Orb-weaver spider with his meal

Orb-weaver spider with its meal

Here for the long haul and loving it

As I read the farewell posts of other CLM interns across the country, it’s hitting me that as far as botany goes, it’s basically the end of the field season. The sagebrush seeds are ready for collection, the wildflowers that had me constantly geeking out all spring and summer are fast becoming unrecognizable in their senescent states, and the steady sunshine and 90 degree heat I’d grown used to have been replaced with a perpetual dampness. Now, instead of slathering on sunscreen and making sure I have 3 liters of water every time I go out in the field, I’m bundling up and checking to make sure I remembered my raincoat and some extra pairs of socks.

Despite the way everything seems to be wrapping up, I’m glad to say that my time here in Wenatchee, and in the field, is far from over. My current internship won’t be finished until December 16th, and there’s already been talk of fence mapping and pygmy rabbit surveying in snowshoes! At this point, I’m up for anything–I’ve done so many things this summer that I previously thought I was incapable of, so why not experience four seasons of fieldwork? Even better, I’ve been rehired by my field office to repeat this internship next year, so after a short hiatus in Wisconsin for the holidays, I’ll be back to work starting in late January or early February so we can get in some early season sage grouse work! Though my heart belongs to botany, I’m thrilled that I’ll have the chance to gain some wildlife experience. My time in Wenatchee has already been the biggest adventure of my life, and I’m so glad I don’t have to say goodbye just yet.

The three months since I last blogged have flown by, in part because I’ve been traveling nearly every week! Starting in September, we got into a pretty steady rhythm of camping out one or two nights each week for work, and that, combined with weekend camping trips and the vacation home I took in early October, has put my life into a seemingly constant state of packing and unpacking. I love it this way, though! There is so much to see and do in Washington.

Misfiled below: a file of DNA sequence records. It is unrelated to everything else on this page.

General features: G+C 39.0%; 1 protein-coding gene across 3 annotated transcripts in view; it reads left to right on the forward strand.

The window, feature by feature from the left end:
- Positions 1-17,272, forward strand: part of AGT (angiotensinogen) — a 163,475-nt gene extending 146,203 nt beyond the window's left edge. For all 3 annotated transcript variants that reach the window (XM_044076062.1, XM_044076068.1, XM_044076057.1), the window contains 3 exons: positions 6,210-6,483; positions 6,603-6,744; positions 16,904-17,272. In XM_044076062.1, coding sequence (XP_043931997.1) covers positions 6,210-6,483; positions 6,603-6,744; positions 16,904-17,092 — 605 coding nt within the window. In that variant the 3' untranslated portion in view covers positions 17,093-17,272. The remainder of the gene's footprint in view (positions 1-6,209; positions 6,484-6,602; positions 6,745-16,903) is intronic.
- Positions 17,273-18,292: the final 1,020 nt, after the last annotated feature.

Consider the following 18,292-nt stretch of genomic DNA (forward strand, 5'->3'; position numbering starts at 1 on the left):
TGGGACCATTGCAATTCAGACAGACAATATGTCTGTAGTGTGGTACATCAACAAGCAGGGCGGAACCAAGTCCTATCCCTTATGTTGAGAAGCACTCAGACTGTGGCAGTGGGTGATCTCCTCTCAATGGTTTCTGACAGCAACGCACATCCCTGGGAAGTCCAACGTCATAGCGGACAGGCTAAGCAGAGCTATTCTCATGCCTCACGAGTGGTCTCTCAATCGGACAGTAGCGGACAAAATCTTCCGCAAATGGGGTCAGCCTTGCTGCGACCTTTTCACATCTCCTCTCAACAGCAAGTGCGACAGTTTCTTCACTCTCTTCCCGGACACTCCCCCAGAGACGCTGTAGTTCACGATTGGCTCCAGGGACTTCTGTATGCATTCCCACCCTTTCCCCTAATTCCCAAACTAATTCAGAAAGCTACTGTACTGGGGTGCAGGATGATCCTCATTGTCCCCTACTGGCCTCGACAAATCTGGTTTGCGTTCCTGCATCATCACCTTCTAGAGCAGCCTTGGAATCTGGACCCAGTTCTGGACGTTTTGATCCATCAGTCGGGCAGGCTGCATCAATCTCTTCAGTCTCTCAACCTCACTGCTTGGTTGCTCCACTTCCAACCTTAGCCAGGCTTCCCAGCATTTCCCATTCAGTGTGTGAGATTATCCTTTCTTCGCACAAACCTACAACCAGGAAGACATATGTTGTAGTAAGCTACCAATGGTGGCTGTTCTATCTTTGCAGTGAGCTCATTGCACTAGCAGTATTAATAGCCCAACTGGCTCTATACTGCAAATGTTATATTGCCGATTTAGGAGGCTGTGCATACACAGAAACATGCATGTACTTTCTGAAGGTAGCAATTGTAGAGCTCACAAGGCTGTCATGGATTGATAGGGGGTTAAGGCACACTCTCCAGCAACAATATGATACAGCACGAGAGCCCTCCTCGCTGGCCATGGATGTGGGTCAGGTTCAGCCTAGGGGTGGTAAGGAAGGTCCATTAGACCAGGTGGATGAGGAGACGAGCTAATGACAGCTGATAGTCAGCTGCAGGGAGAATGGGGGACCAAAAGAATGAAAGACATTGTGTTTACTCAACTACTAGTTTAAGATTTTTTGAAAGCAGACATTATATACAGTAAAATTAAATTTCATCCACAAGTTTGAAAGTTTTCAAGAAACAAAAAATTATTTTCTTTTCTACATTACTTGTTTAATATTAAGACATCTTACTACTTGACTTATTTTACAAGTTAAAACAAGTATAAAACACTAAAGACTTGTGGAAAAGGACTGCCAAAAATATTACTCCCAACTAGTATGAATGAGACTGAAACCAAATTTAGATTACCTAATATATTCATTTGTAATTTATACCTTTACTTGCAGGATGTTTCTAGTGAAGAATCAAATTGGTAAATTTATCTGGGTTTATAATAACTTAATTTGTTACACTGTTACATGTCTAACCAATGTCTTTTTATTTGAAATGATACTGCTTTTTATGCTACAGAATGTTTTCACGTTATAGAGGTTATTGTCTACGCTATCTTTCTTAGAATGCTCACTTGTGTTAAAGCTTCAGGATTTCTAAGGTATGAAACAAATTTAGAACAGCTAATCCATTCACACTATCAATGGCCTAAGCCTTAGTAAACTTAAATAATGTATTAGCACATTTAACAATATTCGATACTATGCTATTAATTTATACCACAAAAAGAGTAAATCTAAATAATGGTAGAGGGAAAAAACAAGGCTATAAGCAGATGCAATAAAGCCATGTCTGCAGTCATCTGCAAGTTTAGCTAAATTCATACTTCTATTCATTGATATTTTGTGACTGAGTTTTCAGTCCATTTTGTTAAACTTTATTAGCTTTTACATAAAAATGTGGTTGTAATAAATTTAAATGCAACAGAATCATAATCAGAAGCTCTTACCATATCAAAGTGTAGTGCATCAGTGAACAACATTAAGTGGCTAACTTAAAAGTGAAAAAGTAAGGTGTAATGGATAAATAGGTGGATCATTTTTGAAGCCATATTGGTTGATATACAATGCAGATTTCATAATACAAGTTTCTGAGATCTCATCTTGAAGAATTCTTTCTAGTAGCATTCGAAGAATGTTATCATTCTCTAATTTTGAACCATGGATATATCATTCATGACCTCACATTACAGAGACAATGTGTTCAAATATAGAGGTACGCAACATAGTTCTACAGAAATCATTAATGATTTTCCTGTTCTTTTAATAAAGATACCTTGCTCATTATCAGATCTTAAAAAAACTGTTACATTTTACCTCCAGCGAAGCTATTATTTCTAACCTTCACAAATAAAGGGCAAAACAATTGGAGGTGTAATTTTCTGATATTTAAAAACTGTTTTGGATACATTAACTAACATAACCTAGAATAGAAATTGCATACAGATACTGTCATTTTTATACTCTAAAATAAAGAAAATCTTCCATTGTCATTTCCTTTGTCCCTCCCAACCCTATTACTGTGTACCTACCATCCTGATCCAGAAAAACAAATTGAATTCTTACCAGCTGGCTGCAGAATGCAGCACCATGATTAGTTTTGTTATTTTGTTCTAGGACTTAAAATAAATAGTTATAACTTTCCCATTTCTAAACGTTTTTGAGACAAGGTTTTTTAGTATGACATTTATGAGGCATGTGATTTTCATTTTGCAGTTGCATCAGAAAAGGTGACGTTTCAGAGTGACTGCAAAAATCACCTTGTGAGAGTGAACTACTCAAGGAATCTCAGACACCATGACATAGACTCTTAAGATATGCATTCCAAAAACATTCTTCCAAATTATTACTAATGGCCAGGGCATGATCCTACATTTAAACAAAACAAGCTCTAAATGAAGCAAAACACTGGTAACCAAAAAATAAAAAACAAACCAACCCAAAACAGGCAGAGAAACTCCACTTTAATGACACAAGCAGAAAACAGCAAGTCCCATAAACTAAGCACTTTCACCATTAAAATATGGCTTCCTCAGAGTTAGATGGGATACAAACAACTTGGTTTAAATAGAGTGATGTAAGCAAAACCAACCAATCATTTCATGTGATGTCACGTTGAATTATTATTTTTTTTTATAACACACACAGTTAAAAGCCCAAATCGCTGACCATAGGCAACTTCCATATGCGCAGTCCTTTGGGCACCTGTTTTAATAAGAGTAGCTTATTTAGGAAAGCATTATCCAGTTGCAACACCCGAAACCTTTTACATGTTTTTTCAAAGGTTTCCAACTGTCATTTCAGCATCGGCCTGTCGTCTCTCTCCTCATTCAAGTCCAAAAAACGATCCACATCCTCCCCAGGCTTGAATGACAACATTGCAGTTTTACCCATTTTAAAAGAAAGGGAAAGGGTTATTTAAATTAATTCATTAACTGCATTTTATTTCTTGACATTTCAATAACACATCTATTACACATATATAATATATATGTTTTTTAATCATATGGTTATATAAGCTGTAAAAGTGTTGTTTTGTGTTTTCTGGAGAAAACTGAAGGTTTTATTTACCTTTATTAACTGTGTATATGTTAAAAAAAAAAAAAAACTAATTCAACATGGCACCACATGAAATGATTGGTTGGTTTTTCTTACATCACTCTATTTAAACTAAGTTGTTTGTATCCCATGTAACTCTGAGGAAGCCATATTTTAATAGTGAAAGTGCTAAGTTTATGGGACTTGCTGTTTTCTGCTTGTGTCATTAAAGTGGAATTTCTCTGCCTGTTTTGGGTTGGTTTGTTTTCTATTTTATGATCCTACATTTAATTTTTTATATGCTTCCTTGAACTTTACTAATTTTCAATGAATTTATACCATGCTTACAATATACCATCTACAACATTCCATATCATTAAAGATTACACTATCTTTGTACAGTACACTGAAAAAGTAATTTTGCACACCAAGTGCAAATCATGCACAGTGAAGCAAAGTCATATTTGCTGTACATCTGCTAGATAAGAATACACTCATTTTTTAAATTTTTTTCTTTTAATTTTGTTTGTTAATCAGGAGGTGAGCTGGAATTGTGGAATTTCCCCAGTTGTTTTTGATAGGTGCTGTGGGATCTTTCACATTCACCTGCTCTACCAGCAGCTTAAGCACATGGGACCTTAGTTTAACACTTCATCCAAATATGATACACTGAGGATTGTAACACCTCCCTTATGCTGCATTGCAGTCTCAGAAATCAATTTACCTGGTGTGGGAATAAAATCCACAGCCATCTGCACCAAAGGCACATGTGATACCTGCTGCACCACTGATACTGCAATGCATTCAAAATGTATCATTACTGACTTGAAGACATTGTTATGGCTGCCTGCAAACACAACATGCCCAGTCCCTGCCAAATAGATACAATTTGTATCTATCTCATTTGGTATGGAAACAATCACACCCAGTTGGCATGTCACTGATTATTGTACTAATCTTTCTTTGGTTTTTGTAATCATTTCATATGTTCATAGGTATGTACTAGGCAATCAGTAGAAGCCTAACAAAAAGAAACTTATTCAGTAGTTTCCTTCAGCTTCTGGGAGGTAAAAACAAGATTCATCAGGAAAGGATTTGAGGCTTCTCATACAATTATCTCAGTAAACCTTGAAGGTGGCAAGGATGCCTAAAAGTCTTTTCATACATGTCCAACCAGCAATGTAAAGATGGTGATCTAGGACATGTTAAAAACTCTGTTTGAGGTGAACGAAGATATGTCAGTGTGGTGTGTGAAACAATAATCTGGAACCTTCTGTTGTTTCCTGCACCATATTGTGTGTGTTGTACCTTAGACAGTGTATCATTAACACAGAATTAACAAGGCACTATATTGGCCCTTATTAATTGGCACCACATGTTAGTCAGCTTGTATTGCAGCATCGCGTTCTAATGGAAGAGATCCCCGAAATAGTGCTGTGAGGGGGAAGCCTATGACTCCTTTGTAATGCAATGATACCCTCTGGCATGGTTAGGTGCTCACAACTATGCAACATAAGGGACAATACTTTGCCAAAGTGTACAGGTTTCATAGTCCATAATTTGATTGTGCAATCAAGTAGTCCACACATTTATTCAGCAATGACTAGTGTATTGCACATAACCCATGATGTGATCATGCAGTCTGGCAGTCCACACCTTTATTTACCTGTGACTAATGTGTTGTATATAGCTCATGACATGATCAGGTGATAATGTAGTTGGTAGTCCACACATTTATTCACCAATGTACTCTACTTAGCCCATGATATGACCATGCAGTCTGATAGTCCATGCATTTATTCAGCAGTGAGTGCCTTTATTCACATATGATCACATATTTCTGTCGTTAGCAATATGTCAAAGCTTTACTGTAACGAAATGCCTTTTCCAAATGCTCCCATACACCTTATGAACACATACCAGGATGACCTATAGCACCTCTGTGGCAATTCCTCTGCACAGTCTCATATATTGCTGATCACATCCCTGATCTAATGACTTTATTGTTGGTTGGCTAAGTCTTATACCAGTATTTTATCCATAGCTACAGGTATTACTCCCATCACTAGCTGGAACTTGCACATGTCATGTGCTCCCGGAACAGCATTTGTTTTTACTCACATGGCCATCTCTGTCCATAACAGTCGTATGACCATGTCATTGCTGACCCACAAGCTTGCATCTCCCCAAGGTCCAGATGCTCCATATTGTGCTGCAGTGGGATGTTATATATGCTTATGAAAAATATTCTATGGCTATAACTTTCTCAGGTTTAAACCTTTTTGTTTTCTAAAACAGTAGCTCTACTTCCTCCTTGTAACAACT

We went to take post-fire monitoring points at the Range 12 fire, so naturally these ash mustaches happened

We went to take post-fire monitoring points at the Range 12 fire, so naturally these ash mustaches happened.

Lakes next to a BLM parcel in northern WA, in the "lime belt" area. The alkaline water gives them that tropical color!

Lakes next to a BLM parcel in northern WA, in the “lime belt” area. The alkaline water gives them that tropical color!

One of our cozy campsites!

One of our cozy work campsites!

We went up to Little Chopaka Mountain to do LPI and bunchgrass monitoring. We were only a mile away from Canada!

We went up to Little Chopaka Mountain to do LPI and bunchgrass monitoring. We were only a mile away from Canada!

Walking through a patch of cynoglossum officinale is an ill-advised life choice...

Walking through a patch of Cynoglossum officinale is an ill-advised life choice…

The beautiful Ipomopsis aggregata

The beautiful Ipomopsis aggregata